Osteoarthritis of the shoulder can cause weakness, stiffness, and for many, debilitating pain. It often affects the older adult population and is the result of the natural aging process, wear and tear, and for some, the ongoing degeneration of the joint following a previous injury. It can take years for the disease process to advance to a level that leads to pain severe enough to warrant replacement surgery. However, once all non-operative and joint preserving options have been exhausted, replacement surgery is often recommended and has a proven tract record for improving pain and restoring function. Shoulder surgeon, Dr. Robert Boykin specializes in shoulder replacement surgery for patients in Asheville, Arden and Fletcher, North Carolina.
What is a Shoulder Replacement?
Shoulder replacement surgery, also known as total shoulder arthroplasty, has changed the lives of thousands of patients who suffer from chronic shoulder pain and osteoarthritis. A joint replacement procedure (arthroplasty) is a surgery that replaces the ends of the bones of the damaged joint. During the procedure, the degenerated cartilage and bone of the shoulder joint are replaced with metal and plastic components. These components allow for a smooth, pain free motion of the joint. If a patient has experienced severe rotator cuff injuries that led to the arthritis, a reverse total shoulder replacement approach will be recommended over the traditional shoulder replacement surgery.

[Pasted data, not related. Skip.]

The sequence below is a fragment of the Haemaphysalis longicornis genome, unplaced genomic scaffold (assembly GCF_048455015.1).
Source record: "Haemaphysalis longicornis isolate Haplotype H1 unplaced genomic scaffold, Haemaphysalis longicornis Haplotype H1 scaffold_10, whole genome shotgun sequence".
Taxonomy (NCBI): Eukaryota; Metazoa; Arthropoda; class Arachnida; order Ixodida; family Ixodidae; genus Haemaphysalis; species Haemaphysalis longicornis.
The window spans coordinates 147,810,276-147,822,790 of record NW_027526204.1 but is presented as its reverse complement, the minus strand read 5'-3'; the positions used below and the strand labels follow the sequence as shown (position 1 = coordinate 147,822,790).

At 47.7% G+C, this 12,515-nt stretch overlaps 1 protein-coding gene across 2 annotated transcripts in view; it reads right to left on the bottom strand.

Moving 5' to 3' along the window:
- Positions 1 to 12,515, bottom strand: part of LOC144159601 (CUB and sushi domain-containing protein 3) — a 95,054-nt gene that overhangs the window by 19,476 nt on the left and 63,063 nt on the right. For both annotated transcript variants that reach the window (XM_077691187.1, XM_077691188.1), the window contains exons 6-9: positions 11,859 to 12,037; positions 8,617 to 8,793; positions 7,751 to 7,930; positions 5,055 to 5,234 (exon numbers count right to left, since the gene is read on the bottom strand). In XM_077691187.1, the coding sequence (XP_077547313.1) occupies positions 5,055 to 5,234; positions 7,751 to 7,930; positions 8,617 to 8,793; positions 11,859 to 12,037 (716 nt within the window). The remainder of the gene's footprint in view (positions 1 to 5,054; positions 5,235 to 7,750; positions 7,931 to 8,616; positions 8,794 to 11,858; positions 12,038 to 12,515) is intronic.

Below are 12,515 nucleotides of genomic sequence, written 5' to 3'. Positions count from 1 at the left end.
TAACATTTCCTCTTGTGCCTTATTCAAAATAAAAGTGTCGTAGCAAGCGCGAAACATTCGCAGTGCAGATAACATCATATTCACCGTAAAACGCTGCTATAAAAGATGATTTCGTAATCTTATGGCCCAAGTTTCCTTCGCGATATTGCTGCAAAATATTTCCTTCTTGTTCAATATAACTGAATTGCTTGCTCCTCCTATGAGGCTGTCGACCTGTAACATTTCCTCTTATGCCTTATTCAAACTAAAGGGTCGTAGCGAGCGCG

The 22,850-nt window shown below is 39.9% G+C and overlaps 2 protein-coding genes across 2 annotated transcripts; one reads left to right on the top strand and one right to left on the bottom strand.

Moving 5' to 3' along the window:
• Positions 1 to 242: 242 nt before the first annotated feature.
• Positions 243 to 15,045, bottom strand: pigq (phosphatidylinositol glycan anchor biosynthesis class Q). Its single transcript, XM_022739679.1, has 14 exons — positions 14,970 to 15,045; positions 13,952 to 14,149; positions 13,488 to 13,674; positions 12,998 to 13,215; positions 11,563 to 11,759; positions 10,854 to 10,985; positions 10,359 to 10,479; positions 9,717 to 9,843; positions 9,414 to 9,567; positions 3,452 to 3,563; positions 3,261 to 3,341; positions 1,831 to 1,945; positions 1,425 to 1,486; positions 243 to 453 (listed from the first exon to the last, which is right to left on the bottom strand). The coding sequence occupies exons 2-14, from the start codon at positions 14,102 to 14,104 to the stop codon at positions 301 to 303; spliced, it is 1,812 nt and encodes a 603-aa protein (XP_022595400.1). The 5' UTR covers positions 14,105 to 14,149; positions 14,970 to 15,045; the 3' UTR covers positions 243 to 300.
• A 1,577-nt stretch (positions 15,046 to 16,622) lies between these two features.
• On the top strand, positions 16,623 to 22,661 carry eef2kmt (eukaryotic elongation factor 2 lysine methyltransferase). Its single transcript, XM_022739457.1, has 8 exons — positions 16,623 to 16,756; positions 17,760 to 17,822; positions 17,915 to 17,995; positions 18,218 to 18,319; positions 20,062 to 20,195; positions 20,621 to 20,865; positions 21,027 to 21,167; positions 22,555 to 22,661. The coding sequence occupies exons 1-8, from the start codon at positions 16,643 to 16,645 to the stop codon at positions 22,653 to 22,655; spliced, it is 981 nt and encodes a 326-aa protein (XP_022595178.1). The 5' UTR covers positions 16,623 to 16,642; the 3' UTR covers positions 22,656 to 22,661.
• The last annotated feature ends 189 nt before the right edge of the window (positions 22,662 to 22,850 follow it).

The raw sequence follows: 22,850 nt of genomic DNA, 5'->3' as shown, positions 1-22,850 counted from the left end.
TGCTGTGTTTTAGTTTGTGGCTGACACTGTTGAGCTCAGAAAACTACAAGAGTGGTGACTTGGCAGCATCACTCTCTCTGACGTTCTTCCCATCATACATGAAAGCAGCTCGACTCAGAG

Is a Shoulder Replacement Right for Me?
It’s important to note that replacement surgery is not for everyone. While it often brings relief for patients and promising results, the replacement does not last forever. Although it is hard to predict how long the modern replacements will last, it is thought that a total shoulder arthroplasty will last on average between 15-25 years. In some patients this may be longer and in others less depending on the activity level of the patient and a number of other factors. For this reason, the procedure is typically recommended for patients who are 65 years of age and older. Special considerations are made for younger patients with osteoarthritis, although a joint preserving surgery is usually recommended first in younger age groups.
Recovery Following a Shoulder Replacement
Shoulder replacement surgery will require physical therapy so that the shoulder joint can regain strength, range of motion, and overall mobility. Initial rehabilitation with a qualified physical therapist will focus on safe motion with certain restrictions for 6 weeks. A sling is usually worn for a total of 6 weeks after surgery. After a recovery period of 2-3 months, patients note significant relief of their pain and are able to get back to performing their normal activities.
For more information on the treatment of osteoarthritis of the shoulder, or to learn more about shoulder replacement surgery, please contact the office of Dr. Robert Boykin, orthopedic shoulder surgeon and sports medicine specialist serving Asheville, Arden, Fletcher and surrounding North Carolina communities.